Shade is particularly useful in places where it keeps heat from building up near hard surfaces that not only become uncomfortably hot, but increase water loss from nearby plants and soil.

While shade is very useful for conserving moisture, not all plants can tolerate shade. Even beneath structures, water management is improved if mulch is used where dense shade might be too heavy for plant growth. Where adequate light exists in the landscape, shade-tolerant groundcovers or other plant materials can provide a similar but more attractive benefit.

Maintenance

Healthy plants are more drought tolerant than weak or damaged plants. In maintaining plants in water-efficient gardens and landscapes, watch out for disease or insect problems that may develop. Be careful to avoid mechanical damage such as bumping tree trunks with lawn mowers or damaging the bark with string trimmers.

Pruning plants can help by reducing the amount of foliage that is losing water. However, trimming should be done carefully. Severe pruning opens up the plant to more sunlight and, consequently, more water loss during midsummer.

Fertilization can be harmful during drought periods when watering cannot be done. If plants need nutrients, delay fertilization until fall or spring when weather conditions are more ideal and there is enough moisture in the soil for plants to easily absorb the nutrients.

In lawns, allow grass to get taller in nonirrigated areas during drought periods. Some grasses will go dormant, but others will benefit from the extra shade and extra photosynthesizing leaf area resulting from longer blades. During drought periods, raise the normal mowing height 25 to 50 percent.

Hard surfaces and heat barriers

There are many areas where hard surfacing cannot be avoided, such as a driveway, walk or patio. Shade is one of the ways to reduce heat buildup in these areas and, consequently, water loss around them. However, in some cases other options are available that have less tendency to build up heat and may also conserve moisture. Light-colored surfaces trap less heat than dark surfaces. Walks built with bark mulch or other organic materials, if practical, will be cooler than concrete or gravel.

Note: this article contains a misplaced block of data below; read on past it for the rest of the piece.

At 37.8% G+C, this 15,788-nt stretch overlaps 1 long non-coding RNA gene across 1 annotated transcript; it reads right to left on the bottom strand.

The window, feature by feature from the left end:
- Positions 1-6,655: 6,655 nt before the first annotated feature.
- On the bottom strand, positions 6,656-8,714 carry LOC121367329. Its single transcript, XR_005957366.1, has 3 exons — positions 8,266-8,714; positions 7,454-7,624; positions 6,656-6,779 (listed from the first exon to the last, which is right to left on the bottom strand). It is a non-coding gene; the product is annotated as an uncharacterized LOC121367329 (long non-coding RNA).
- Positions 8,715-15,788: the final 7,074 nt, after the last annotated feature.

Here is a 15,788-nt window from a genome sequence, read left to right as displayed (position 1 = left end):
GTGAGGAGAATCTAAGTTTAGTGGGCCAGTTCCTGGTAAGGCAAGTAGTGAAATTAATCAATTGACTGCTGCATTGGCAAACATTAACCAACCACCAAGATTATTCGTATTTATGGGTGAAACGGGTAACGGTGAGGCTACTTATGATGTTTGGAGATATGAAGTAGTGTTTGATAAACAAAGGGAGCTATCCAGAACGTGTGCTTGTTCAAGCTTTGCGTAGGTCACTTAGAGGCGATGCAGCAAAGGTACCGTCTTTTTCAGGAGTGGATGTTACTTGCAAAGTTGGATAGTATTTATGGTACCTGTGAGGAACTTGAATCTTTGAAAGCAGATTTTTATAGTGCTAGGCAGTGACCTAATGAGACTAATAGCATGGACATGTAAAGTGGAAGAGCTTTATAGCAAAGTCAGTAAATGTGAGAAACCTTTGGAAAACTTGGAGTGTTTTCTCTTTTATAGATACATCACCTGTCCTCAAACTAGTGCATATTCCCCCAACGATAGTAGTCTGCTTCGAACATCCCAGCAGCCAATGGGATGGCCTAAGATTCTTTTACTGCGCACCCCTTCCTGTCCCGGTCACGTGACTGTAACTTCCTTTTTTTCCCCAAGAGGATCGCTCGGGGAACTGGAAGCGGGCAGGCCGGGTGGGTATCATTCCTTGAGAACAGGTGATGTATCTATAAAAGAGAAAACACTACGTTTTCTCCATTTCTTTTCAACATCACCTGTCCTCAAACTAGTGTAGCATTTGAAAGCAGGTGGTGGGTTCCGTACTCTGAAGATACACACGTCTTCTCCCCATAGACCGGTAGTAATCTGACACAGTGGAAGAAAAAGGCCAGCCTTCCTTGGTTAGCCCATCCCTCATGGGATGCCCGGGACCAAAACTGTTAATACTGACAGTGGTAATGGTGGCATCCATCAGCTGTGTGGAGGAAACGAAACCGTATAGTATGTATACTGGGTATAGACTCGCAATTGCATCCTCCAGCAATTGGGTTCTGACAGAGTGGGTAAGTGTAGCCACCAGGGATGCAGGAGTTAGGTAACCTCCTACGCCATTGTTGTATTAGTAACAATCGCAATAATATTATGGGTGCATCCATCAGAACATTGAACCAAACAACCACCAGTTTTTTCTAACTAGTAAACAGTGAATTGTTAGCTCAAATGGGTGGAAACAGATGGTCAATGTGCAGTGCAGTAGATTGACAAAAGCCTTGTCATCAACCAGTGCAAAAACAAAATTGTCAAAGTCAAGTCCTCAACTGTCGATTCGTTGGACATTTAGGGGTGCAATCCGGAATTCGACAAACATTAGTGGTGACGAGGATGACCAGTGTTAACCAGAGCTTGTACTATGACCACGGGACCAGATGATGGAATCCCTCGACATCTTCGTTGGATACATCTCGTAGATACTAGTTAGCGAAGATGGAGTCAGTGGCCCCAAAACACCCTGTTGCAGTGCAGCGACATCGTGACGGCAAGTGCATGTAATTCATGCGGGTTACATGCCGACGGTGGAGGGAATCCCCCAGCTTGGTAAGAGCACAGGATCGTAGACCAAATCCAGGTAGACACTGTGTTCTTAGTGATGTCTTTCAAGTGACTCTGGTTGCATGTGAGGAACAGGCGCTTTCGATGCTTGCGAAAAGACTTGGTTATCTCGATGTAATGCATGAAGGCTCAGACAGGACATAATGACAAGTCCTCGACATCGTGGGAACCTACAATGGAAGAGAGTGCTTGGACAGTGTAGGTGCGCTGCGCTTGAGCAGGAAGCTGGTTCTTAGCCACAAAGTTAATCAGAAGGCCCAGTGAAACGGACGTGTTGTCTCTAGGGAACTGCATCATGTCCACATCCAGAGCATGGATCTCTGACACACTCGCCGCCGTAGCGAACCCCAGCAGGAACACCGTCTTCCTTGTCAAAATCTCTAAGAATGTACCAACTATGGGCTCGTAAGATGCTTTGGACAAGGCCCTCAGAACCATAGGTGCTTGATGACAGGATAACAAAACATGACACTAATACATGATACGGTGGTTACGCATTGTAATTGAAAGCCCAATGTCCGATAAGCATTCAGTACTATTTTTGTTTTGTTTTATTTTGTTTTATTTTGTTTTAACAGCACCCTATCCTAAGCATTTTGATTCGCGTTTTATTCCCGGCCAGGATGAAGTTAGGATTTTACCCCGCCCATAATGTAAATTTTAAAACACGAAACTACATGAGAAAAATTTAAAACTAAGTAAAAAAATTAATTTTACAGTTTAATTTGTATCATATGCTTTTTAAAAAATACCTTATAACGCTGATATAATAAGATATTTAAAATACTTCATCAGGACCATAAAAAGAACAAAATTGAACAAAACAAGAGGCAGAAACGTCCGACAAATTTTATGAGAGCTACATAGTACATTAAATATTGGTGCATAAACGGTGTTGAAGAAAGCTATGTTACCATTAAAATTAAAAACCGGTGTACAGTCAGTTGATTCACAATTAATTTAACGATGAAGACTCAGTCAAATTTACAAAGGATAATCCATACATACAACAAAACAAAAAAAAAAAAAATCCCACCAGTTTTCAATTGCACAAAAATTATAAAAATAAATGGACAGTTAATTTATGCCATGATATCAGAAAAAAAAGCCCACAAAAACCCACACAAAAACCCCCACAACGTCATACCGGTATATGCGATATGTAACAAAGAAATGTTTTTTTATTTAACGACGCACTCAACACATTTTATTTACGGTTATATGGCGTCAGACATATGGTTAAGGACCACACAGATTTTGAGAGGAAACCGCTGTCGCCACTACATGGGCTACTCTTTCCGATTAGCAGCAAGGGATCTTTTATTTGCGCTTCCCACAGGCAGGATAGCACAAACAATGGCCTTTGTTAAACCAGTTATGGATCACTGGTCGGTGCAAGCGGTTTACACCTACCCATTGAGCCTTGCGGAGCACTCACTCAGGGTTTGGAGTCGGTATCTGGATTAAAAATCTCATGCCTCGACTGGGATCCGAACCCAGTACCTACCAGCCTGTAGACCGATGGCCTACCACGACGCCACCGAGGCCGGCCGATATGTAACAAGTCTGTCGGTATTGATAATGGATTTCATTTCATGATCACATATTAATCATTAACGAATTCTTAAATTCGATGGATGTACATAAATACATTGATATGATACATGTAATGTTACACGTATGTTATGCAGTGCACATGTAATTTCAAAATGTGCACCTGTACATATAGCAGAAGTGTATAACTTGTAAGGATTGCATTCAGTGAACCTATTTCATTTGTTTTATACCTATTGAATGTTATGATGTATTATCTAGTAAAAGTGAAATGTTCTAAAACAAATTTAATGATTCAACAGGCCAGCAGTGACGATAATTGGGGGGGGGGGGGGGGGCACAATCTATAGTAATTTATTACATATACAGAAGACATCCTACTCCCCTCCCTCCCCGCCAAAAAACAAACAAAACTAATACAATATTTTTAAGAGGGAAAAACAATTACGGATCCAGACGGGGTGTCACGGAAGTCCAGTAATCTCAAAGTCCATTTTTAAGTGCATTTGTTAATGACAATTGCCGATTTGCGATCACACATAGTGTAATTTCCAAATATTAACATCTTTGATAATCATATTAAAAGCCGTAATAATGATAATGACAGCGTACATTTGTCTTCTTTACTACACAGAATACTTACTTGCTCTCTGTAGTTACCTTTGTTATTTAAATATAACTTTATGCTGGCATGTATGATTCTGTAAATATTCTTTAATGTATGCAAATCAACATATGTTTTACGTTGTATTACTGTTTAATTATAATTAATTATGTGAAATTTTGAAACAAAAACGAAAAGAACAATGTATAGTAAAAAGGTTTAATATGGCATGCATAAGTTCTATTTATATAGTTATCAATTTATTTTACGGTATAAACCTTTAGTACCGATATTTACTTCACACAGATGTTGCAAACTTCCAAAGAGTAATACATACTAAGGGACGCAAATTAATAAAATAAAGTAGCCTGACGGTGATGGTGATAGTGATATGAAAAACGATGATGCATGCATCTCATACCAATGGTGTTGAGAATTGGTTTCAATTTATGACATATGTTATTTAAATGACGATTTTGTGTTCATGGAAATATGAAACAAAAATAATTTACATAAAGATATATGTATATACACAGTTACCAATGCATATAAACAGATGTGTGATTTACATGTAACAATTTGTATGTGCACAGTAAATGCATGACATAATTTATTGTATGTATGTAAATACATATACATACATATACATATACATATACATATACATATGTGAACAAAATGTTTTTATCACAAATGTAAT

Where hard surfaces must be used, a barrier of plants between them and the other surfaces can break the heat flow from one area to another. This may ease the stress on some plants, therefore reducing their water needs. Low fences with durable vines on them may provide such a barrier. Some heat-durable plants, such as junipers, can provide a heat barrier if used as a hedge. Around parking areas, taller plants or fences might be used. Durable vines on the fences along with heat-tolerant shrubs for dense hedges can all be beneficial for saving water and improving the survival of nearby plants.

Heat barriers also can be developed in other ways, depending on the home and the individual landscape. These barriers basically are means for controlling air movement in the landscape. Heat rising from hard-surfaced areas is directed away from plants that are not as heat tolerant as others might be. In addition to keeping hot air away from certain areas of the landscape, the same technique can help direct cool air beneath large trees or near patio areas to make them more comfortable as well as water efficient.

G6912, reviewed September 1998

G6912 Water-Efficient Gardening and Landscaping | University of Missouri Extension

Order publications online at http://extension.missouri.edu/explore/shop/ or call toll-free 800-292-0969.

University of Missouri Extension - print indicia